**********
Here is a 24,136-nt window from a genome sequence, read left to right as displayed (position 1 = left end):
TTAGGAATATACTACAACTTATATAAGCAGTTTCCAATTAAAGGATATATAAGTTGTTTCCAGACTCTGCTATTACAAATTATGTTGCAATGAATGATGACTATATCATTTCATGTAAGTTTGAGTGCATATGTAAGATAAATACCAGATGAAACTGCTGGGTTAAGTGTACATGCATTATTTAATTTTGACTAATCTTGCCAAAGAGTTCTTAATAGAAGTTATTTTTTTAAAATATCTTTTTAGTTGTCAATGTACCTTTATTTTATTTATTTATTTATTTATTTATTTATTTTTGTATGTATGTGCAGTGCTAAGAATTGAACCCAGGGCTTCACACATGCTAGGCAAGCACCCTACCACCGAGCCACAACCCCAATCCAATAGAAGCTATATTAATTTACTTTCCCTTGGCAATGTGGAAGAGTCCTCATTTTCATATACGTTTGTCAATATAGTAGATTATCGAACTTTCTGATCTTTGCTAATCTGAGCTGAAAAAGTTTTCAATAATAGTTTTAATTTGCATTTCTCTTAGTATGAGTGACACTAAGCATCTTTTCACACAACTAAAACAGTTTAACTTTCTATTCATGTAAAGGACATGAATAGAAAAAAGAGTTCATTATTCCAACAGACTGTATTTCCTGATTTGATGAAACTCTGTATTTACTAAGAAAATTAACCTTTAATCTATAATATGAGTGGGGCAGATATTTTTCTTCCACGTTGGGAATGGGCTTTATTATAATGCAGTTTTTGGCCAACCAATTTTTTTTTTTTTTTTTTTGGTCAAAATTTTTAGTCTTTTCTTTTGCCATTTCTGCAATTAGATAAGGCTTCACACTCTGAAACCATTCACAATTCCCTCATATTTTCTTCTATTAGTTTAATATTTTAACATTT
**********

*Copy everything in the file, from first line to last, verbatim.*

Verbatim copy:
Here is a 24,136-nt window from a genome sequence, read left to right as displayed (position 1 = left end):
TTAGGAATATACTACAACTTATATAAGCAGTTTCCAATTAAAGGATATATAAGTTGTTTCCAGACTCTGCTATTACAAATTATGTTGCAATGAATGATGACTATATCATTTCATGTAAGTTTGAGTGCATATGTAAGATAAATACCAGATGAAACTGCTGGGTTAAGTGTACATGCATTATTTAATTTTGACTAATCTTGCCAAAGAGTTCTTAATAGAAGTTATTTTTTTAAAATATCTTTTTAGTTGTCAATGTACCTTTATTTTATTTATTTATTTATTTATTTATTTATTTTTGTATGTATGTGCAGTGCTAAGAATTGAACCCAGGGCTTCACACATGCTAGGCAAGCACCCTACCACCGAGCCACAACCCCAATCCAATAGAAGCTATATTAATTTACTTTCCCTTGGCAATGTGGAAGAGTCCTCATTTTCATATACGTTTGTCAATATAGTAGATTATCGAACTTTCTGATCTTTGCTAATCTGAGCTGAAAAAGTTTTCAATAATAGTTTTAATTTGCATTTCTCTTAGTATGAGTGACACTAAGCATCTTTTCACACAACTAAAACAGTTTAACTTTCTATTCATGTAAAGGACATGAATAGAAAAAAGAGTTCATTATTCCAACAGACTGTATTTCCTGATTTGATGAAACTCTGTATTTACTAAGAAAATTAACCTTTAATCTATAATATGAGTGGGGCAGATATTTTTCTTCCACGTTGGGAATGGGCTTTATTATAATGCAGTTTTTGGCCAACCAATTTTTTTTTTTTTTTTTTTGGTCAAAATTTTTAGTCTTTTCTTTTGCCATTTCTGCAATTAGATAAGGCTTCACACTCTGAAACCATTCACAATTCCCTCATATTTTCTTCTATTAGTTTAATATTTTAACATTT